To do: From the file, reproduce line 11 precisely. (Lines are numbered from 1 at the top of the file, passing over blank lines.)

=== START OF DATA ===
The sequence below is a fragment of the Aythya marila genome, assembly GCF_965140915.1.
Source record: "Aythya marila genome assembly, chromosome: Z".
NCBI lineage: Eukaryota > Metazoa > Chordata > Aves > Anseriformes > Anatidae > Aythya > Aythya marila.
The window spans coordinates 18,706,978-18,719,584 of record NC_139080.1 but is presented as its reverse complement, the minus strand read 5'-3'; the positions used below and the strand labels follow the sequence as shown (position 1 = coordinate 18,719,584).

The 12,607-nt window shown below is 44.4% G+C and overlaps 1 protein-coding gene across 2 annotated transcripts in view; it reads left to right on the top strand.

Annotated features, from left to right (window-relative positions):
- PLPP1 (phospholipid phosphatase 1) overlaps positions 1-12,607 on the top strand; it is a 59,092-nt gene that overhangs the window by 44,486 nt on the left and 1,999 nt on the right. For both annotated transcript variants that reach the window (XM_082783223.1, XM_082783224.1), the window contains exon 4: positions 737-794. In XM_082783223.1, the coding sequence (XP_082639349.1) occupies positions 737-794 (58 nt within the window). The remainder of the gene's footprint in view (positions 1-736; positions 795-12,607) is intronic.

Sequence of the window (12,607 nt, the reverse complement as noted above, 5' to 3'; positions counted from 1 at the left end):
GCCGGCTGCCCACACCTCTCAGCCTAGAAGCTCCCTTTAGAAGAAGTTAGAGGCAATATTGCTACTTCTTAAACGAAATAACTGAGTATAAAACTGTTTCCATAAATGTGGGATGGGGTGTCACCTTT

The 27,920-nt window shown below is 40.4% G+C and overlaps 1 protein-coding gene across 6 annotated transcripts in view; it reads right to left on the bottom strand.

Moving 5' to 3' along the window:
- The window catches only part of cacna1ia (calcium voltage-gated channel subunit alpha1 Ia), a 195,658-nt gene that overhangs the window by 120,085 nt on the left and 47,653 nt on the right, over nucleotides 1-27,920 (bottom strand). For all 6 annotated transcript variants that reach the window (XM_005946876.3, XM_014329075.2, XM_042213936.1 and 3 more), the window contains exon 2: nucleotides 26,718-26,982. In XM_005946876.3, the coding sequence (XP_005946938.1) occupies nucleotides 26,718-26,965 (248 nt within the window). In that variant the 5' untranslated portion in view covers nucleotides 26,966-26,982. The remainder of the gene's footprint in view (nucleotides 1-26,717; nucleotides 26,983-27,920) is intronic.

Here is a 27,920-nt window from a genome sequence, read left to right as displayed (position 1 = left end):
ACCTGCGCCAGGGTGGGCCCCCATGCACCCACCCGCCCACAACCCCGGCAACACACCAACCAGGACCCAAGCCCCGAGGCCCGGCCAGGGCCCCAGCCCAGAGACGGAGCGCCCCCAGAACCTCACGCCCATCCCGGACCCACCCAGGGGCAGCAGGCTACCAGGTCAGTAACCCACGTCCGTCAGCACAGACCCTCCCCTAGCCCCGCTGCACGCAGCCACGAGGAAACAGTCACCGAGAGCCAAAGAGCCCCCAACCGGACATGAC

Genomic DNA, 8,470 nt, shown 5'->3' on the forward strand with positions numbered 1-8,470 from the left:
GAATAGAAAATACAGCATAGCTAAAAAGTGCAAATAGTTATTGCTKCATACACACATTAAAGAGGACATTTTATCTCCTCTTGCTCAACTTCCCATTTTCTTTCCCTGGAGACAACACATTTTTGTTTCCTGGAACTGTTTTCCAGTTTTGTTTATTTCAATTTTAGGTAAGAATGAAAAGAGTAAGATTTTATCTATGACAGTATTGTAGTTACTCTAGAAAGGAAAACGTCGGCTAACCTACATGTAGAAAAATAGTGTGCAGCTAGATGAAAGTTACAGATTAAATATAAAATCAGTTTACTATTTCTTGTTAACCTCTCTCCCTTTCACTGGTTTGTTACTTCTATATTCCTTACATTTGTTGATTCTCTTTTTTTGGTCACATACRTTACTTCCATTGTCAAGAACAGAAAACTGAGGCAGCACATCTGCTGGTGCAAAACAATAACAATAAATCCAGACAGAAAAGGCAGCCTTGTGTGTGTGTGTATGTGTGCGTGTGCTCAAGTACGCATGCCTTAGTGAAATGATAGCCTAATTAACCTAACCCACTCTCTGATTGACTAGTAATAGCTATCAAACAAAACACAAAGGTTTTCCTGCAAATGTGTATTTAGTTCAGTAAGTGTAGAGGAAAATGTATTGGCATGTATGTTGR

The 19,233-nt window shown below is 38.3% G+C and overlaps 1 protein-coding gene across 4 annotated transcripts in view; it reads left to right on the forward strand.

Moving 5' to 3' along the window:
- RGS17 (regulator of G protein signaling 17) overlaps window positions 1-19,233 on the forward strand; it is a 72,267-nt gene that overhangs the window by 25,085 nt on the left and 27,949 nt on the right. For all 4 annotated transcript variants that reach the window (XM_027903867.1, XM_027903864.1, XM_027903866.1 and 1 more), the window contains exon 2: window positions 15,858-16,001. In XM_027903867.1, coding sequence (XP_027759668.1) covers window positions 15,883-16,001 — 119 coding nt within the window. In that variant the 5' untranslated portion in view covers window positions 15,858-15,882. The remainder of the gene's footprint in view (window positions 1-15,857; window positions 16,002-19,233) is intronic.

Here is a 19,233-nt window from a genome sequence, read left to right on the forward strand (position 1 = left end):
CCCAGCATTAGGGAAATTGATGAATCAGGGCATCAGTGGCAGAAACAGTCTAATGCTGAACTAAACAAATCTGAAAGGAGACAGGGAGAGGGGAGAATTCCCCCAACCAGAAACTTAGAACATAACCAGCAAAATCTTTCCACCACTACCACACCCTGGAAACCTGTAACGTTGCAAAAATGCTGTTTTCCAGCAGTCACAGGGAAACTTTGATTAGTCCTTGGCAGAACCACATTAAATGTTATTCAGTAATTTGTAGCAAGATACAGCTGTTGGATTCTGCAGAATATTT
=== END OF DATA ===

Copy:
Moving 5' to 3' along the window: